HENDRIK HERTZBERG, NEW YORKER, FORMER CARTER SPEECHWRITER: Well he was, he was in this particular speech, especially, which was really unlike anything that he had ever said, it was unlike anything any president had ever said. In this particular speech he was sort of a prophet. He spoke as a prophet. And, and I mean by that, not as someone who is predicting the future but as someone who is diagnosing, diagnosing the national soul. This was something that an awful lot of people in the White House, Vice President Mondale foremost among them, did not want him to do. I was one of those who thought it was, that it stood a chance of really breaking through to the American public. And I still think it might have. But as it turned out if you, if you, if you diagnose a problem and you're President of the United States you also have to solve that problem, otherwise don't bring it up. And, and-

MATTHEWS: That's right. Well let's take a look at, yeah. The problem with-

HERTZBERG: -we proved unable to solve it. Although what Gerry says is absolutely right in terms of the concrete realities of energy. But, but that spiritual crisis, that, that Carter diagnosed he was right about that and the result was not that we faced up to it but that we retreated into years and years of fantasy and of phony optimism and, and notion that we could just consume and consume and consume.

MATTHEWS: Yeah I think the big car and the big gas guzzlers was not the solution to the energy crisis. Let's take a look now at a transition that makes a lot more sense to a lot of us, to a lot of us here. That's President Bush 43 leading to President Obama. You might say he begat Obama. It took Bush to make us see the importance of an Obama. Let's watch.

(Clips of George W. Bush and Barack Obama delivering speeches)

MATTHEWS: Wow! You know I've often thought it took a Hoover to give us a Roosevelt. Did it take a Bush to give us an Obama? Gerry

GERALD RAFSHOON, FORMER PRESIDENTIAL AIDE: Well every new president is the antithesis of the failed president that either he defeated or his party defeated. And it took a Jimmy Carter to come in after Nixon and Watergate and the, and the scandals of the CIA and the Vietnam War and people looked outside of Washington for somebody who's, who would tell the truth.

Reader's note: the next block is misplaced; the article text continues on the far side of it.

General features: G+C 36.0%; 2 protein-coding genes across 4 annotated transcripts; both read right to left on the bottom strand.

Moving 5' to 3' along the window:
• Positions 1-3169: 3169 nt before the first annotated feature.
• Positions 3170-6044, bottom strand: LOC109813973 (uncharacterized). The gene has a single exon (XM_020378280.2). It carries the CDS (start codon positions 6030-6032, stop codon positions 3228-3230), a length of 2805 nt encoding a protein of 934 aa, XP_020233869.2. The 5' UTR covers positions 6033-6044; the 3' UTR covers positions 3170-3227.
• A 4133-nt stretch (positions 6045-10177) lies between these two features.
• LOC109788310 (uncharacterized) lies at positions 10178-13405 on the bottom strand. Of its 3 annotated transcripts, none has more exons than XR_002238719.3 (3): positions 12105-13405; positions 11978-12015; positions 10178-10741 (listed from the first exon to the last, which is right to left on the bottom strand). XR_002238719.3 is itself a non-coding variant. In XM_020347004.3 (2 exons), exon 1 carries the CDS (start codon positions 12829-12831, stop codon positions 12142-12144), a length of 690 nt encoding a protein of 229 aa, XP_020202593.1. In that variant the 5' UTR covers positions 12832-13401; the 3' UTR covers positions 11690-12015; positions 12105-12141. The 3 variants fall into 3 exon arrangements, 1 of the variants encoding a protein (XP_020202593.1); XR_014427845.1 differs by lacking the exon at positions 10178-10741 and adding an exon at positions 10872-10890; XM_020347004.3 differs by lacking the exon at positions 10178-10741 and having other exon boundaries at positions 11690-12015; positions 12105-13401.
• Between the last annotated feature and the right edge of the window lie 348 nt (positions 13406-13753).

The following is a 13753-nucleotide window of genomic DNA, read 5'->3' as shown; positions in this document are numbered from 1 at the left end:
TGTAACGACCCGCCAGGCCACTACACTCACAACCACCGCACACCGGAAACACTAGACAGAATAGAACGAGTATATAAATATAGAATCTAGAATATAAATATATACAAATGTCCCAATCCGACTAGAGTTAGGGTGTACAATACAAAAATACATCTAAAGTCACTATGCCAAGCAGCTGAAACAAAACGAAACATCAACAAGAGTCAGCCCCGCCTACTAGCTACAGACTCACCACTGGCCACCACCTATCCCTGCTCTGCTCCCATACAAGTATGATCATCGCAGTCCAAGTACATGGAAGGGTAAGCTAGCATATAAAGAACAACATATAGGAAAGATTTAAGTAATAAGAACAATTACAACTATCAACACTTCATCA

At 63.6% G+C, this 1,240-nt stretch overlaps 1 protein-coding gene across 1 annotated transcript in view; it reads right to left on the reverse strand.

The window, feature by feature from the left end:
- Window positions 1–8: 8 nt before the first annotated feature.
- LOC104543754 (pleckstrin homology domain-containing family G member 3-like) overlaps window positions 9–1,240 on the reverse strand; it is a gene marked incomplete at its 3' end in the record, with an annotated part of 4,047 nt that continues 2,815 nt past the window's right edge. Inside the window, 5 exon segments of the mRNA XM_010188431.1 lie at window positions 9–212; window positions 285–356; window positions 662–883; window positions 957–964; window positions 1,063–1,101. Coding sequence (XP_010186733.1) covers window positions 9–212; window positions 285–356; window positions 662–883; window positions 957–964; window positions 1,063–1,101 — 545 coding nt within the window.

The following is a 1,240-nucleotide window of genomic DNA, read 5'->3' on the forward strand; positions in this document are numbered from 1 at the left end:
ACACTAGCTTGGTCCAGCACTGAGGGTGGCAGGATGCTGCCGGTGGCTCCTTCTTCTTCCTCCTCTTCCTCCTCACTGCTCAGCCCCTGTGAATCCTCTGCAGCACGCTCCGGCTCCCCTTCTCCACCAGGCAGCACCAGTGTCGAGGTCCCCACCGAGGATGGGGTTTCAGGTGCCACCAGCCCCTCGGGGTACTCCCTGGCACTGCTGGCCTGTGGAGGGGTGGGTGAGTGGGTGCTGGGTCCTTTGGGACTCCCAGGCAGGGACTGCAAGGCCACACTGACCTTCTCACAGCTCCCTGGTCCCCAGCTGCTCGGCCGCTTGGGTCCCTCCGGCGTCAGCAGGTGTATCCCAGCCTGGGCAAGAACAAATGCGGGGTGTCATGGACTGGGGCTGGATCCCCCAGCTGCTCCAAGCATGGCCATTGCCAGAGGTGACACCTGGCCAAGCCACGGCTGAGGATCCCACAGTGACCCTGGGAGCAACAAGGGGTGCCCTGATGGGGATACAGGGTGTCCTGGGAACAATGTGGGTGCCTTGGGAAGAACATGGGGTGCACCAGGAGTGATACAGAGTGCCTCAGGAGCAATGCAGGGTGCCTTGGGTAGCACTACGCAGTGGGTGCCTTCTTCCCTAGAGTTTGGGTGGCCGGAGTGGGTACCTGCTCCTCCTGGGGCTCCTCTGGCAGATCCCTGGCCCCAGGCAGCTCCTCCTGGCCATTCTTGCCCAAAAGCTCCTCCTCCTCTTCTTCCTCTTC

MATTHEWS: Right.

RAFSHOON: The truth became a very important thing to tell. And one of the things that we had with Carter, whether you like it or not, he always wanted to tell the truth.

MATTHEWS: I know he did.

RAFSHOON: And when, and when you start talking about the problems that a president faces, he owns those problems.

MATTHEWS: Rick what do you think about Obama coming in after, a sophisticated Obama coming in after a different kind of, an incurious president like Bush?

HERTZBERG: Yeah I think there's no question that it really required the comprehensive disaster on every level, really of the Bush administration, to make Americans ready to take this extraordinary and wonderful leap of faith that they took in electing this remarkable president that we have now. I mean I don't make a lot of comparisons between Obama and Carter. I think they're so different temperamentally, politically, in a lot of ways but one thing they do have in common, I think is they both believe in speaking to the American people as if they were adults. And that's something that the eight years of Bush made us hungry for. And-

MATTHEWS: Yeah.

HERTZBERG: -and we're, we're, we're, that's the kind of president we got now.

MATTHEWS: Well if you like reading Rick Hertzberg, read the New Yorker every week. He's up there in Talk of the Town and elsewhere in the magazine. Rick Hertzberg, my former boss at the White House, former chief speechwriter. And Gerry Rafshoon who almost personally brought Jimmy Carter to the White House.

Geoffrey Dickens
Geoffrey Dickens
Geoffrey Dickens is the Deputy Research Director at the Media Research Center.